For the next six years Eichmann’s office was the headquarters for the implementation of the ‘Final Solution’, though it was not until the summer of 1941 that his ‘resettlement’ department began the task of organising the system of convoys that were to transport European Jewry to their deaths. It was in August 1941 that Eichmann first visited Auschwitz concentration camp, to discuss with Commandant Höss the establishment of a gas chamber by converting a peasant farmstead in the northwest corner of Birkenau. In November 1941 Eichmann was promoted to the rank of SS – Obersturmbannnführer (Lieutenant – Colonel) and he was involved in organizing the mass deportation of Jews from Germany and Bohemia, in accordance with Hilter’s order to make the Reich free of Jews as quickly as possible. Adolf Eichmann attended the Wannsee Conference in Berlin on 20 January 1942, which consolidated his position as the ‘Jewish Specialist’ of the RSHA and Reinhard Heydrich, the head of RSHA, now formally entrusted him with implementing the ‘Final Solution’. In this task Eichmann proved to be a model of bureaucratic industriousness and icy determination even though he had never been a fanatical anti-Semite and he always claimed that ‘personally’ he had nothing against Jews. His zeal expressed itself in his constant complaints about obstacles in the fulfillment of quotas for the death-camps, his impatience with the existence of loopholes, such as the Free Zone, in Vichy France or the lack of co-operation by the Italians and other allies of the Nazi regime in handing over their Jews.


When even Heinrich Himmler became more moderate towards the end of the war, Eichmann ignored his ‘no gassing’ order, as long as he was covered by Heinrich Mueller his immediate superior and Ernst Kaltenbrunner, who had succeeded Heydrich as the head of RSHA. Only in Budapest after March 1944 did the desk –murderer become a public personality, working in the open and playing a leading role in the deportation and eventual massacre of Hungarian Jewry. He even issued a proposal to Joel Brand to deliver a message in person to the Allies, exchanging Hungarian Jews for heavy lorries. Whilst Joel Brand left Vienna for Istanbul on 19 May 1944, he was eventually arrested on the Turkish – Syrian border and then held prisoner in a villa near Cairo. The Allies refused the proposal. Hundreds of thousands of Hungarian Jews were murdered in the gas chambers of Auschwitz – Birkenau.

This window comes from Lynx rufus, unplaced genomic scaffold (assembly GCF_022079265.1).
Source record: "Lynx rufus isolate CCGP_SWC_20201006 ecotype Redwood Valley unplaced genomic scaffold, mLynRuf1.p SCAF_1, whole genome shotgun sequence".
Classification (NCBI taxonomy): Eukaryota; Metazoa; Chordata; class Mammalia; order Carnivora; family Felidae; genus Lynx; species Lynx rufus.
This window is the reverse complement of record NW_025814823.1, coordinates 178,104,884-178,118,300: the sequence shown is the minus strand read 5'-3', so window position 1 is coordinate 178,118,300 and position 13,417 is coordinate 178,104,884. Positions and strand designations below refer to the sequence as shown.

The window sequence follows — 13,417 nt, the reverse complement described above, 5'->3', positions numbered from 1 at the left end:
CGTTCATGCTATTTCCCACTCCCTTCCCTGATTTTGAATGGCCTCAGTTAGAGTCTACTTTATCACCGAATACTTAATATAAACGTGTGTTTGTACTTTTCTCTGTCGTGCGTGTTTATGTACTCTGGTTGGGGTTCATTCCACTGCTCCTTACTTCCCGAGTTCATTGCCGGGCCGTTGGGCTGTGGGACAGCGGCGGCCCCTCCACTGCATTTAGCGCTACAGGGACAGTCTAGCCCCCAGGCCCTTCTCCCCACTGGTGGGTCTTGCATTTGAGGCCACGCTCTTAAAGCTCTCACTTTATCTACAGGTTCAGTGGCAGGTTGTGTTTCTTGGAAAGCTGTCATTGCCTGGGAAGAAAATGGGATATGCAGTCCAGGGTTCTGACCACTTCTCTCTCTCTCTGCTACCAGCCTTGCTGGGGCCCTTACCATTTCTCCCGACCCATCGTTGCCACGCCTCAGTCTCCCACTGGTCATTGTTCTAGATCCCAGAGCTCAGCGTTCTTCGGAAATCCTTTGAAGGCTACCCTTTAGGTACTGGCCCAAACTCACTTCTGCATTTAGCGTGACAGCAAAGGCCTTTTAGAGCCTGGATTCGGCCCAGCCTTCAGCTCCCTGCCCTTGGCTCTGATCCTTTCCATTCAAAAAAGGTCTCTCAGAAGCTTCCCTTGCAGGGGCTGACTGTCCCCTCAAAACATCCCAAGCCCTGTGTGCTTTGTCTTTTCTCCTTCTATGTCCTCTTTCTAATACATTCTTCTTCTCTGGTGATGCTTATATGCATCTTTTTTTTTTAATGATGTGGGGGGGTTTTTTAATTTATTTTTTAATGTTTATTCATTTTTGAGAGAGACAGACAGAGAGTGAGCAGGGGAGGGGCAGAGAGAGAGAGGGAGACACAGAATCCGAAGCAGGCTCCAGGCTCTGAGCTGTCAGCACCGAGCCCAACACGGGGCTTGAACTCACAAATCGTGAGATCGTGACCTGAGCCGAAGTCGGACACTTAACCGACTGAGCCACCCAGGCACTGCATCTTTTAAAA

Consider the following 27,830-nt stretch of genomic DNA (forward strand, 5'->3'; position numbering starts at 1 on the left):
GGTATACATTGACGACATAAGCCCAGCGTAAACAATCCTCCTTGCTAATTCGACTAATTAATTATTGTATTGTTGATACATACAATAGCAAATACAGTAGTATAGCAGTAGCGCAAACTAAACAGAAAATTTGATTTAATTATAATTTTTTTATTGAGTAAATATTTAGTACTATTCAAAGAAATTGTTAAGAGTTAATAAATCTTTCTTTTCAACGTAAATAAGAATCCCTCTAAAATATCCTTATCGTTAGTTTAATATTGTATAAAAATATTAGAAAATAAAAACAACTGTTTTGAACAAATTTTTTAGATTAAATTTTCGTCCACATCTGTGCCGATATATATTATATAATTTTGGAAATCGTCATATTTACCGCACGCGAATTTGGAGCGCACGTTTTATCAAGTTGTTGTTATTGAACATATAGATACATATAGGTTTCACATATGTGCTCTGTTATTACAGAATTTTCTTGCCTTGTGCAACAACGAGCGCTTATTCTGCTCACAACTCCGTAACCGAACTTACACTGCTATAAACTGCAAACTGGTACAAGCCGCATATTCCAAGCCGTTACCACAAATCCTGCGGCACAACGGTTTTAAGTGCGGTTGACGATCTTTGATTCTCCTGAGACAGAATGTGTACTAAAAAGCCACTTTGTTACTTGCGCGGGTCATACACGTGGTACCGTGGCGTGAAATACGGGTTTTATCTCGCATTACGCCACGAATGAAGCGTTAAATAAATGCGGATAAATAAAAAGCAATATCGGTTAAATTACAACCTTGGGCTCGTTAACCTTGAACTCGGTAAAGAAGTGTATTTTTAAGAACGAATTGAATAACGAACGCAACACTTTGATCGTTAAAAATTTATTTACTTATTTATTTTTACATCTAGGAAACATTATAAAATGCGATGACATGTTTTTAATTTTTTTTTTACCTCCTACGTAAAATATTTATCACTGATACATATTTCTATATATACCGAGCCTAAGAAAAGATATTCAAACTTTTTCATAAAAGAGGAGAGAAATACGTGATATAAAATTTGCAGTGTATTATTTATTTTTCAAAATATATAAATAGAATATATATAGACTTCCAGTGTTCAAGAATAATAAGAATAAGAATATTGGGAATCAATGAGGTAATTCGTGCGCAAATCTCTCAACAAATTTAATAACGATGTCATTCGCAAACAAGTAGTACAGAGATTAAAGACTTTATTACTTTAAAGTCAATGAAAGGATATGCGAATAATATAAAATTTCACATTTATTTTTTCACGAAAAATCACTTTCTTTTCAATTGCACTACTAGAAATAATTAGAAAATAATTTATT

Though arrested at the end of the war, Adolf Eichmann name was not yet widely known and he was able to escape from an American internment camp in 1946 and flee to Argentina. He was eventually tracked down by Israeli secret agents on 2 May 1960, living under the assumed name of Ricardo Klement in a suburb of Buenos Aries.Nine days later he was abducted in secret to Israel to be tried in public in Jerusalem. The trial which aroused enormous international interest and its share of controversy took place between 2 April and 14 August 1961. On 2 December 1961 Eichmann was sentenced to death for crimes against the Jewish people and crimes against humanity. On 31 May 1962 he was executed in Ramleh prison.


Sources


R.S. Wistrich, Who’s Who in Nazi Germany, published by Routledge, London and New York 1995


Danuta Czech, Auschwitz Chronicle, published by Henry Holt and Company, New York 1989.


G. Reitlinger, The Final Solution, published by Sphere Books Ltd, London 1971


Photograph – Bundesarchiv  


© Holocaust Historical Society 2014